Categorized | Arts & Entertainment

The Scene: The day the music died — celebrating 60 years of rock and roll

I had not been born yet on the day the music died. In fact, I doubt I ever would have known of music’s untimely death if I had not been so enamored by singer-songwriter Don McLean’s eight-and-a-half-minute song, “American Pie,” when I was little. Though the lyrics are complex, poetic and anything but straightforward, I eventually learned the story of one of the events that inspired McLean to write the song. A little over 60 years ago, on Feb. 3, 1959, three young and promising musicians left their freezing and uncomfortable tour buses for a small aircraft, which was meant to take them from Clear Lake, Iowa to Fargo, N.D. on their Winter Dance Party tour. Never making it out of Iowa, the plane crashed minutes after takeoff, killing the pilot, Roger Peterson, and all three passengers: J.P. “The Big Bopper” Richardson, Ritchie Valens and Buddy Holly.

These three names may not ring a bell among many today, but back in the mid to late 1950s, the rock and roll singers were on their way to stardom. Richardson had just begun to make strong headway with songs such as “Chantilly Lace” and “Big Bopper’s Wedding.”  His song “White Lightenin’” later became a hit for country singer George Jones. Valens, dubbed “the first Hispanic rock star” in his biography on AllMusic.com, helped set Chicano rock into motion, inspiring the bands Los Lobos and Los Lonely Boys decades later. His potential had arisen with his no. two hit, “Donna,” and his ever-popular adaptation of the Mexican folk song “La Bamba.”  He was only 17 years old when he was killed. However, the most well-known singer of the three was Buddy Holly, originally part of a group called The Crickets, who had scored numerous hits in Holly’s 18-month musical career. These songs, including “That’ll Be the Day,” “Peggy Sue,” “Not Fade Away” and “It’s So Easy” heavily influenced later music, especially that of The Beatles. Holly’s music, a mixture of R&B, country and early rock, really did earn him the statement made about him by the Rock & Roll Hall of Fame on their website: “Rock & Roll as we know it would not exist without Buddy Holly.”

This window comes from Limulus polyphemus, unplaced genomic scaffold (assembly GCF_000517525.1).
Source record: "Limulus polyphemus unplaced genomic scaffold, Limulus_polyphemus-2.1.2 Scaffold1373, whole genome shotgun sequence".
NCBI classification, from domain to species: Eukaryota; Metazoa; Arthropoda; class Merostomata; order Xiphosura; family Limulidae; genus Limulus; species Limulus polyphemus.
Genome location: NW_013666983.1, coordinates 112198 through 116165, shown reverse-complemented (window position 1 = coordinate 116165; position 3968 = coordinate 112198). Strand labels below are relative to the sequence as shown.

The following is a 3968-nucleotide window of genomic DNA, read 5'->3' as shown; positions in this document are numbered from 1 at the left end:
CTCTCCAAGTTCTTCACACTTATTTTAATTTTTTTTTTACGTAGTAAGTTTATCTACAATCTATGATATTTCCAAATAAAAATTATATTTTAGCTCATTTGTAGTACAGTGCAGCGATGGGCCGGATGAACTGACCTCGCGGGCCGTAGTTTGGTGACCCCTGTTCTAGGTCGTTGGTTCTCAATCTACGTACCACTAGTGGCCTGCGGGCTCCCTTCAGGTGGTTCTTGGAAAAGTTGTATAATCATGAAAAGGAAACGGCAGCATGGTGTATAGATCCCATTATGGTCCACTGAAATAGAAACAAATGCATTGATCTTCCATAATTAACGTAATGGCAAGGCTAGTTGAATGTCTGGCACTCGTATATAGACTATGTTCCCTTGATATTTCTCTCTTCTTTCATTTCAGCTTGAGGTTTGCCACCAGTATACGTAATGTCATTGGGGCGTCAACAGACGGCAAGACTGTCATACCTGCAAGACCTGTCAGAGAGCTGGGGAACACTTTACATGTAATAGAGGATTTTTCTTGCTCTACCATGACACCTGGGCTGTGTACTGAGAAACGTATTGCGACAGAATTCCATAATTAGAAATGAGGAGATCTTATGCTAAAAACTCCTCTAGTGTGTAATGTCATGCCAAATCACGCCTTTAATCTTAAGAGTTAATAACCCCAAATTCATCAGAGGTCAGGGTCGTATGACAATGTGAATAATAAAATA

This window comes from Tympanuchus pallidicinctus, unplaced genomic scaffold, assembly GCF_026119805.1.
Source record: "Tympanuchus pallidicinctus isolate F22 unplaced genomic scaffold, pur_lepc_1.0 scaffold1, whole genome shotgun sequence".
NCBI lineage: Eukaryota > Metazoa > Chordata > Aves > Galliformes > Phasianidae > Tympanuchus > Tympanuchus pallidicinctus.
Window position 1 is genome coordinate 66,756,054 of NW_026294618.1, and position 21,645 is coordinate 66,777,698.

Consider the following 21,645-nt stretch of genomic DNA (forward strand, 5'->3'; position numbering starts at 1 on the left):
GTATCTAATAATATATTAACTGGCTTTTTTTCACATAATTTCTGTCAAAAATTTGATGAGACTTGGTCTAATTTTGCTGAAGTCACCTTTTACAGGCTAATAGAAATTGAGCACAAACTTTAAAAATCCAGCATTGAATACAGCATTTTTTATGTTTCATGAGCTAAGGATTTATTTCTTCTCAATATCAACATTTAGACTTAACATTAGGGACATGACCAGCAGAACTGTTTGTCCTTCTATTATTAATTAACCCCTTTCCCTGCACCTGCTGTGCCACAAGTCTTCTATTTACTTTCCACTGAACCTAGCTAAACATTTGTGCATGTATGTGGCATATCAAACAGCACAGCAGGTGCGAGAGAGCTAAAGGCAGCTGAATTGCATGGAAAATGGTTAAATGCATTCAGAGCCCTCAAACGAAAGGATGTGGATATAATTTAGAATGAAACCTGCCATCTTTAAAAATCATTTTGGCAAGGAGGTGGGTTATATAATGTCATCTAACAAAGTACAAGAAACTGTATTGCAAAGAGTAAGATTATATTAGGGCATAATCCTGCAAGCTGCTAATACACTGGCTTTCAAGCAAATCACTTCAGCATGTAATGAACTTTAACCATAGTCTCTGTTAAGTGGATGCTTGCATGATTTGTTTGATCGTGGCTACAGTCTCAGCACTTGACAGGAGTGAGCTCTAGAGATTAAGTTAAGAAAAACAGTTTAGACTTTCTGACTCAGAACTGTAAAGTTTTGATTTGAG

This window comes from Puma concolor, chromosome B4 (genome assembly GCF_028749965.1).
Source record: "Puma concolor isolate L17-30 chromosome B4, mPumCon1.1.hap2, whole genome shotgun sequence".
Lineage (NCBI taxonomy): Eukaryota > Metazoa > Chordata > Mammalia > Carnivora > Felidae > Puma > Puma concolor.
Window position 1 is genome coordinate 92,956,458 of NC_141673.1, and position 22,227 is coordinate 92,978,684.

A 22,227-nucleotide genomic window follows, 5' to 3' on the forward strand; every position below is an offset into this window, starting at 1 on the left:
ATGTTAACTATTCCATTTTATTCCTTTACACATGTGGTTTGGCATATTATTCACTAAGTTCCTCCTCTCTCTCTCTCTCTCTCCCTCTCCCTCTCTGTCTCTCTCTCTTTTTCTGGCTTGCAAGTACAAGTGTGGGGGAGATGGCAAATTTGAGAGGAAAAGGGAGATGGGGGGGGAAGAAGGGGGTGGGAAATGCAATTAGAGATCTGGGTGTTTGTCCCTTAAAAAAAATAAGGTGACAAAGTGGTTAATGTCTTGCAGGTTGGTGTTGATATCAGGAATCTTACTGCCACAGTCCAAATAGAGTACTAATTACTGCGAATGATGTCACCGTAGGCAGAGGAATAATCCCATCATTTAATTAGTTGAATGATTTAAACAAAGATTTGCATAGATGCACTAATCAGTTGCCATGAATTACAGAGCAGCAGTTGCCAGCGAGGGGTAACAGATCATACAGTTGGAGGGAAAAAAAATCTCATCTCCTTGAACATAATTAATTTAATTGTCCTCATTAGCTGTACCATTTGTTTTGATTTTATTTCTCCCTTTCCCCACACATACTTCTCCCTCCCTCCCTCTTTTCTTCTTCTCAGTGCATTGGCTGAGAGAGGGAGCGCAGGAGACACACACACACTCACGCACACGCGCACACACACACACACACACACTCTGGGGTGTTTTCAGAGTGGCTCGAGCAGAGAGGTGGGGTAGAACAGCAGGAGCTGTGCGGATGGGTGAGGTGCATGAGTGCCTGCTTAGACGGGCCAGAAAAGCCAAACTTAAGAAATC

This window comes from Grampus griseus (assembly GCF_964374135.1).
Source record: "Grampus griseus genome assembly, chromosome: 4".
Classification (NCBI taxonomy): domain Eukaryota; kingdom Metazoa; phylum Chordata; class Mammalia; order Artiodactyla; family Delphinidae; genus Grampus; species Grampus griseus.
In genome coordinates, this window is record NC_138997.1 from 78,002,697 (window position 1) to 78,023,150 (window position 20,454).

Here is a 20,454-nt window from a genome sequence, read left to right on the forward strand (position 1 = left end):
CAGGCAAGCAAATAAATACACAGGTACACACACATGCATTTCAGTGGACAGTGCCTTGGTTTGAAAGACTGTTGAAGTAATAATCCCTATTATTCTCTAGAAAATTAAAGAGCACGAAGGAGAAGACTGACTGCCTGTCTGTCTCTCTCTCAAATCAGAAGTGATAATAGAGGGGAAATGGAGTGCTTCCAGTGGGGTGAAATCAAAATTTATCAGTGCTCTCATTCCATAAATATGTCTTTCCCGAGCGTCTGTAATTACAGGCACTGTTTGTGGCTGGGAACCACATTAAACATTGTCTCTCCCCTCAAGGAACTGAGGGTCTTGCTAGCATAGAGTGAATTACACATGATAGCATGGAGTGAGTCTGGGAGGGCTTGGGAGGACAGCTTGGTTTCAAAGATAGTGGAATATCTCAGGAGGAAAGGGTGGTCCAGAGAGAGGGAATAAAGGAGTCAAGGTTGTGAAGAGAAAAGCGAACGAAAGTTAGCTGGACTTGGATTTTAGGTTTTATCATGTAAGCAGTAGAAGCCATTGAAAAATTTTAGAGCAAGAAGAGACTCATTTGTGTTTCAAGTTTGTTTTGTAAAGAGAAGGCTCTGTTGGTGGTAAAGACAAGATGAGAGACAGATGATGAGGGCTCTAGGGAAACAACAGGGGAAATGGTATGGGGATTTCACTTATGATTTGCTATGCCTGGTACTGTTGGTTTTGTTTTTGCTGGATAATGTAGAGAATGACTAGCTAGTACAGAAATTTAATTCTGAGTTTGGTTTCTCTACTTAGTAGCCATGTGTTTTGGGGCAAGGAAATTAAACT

The impact these three budding musical artists had — and continue to have — on music resonates through the years like the sound waves of a strumming guitar. Their music has not really died so much as it has been reborn, shaped and reshaped by many hands and voices to create new sounds and songs. Instead, it is the memory of their original voices that is dying. Don’t get me wrong; there are still millions of people who remember Richardson, Valens and Holly and listen to their music, but there are also millions of people who have never even heard of them. As February arrives, take some time to listen to these early voices of rock and roll, and don’t forget that all music has deeper roots. If we ever forget, if we ever stop listening, then that’ll truly be the day the music dies.          

Holly Engel, an A&E Editor for the Voice, can be reached for comment at HEngel21@wooster.edu.

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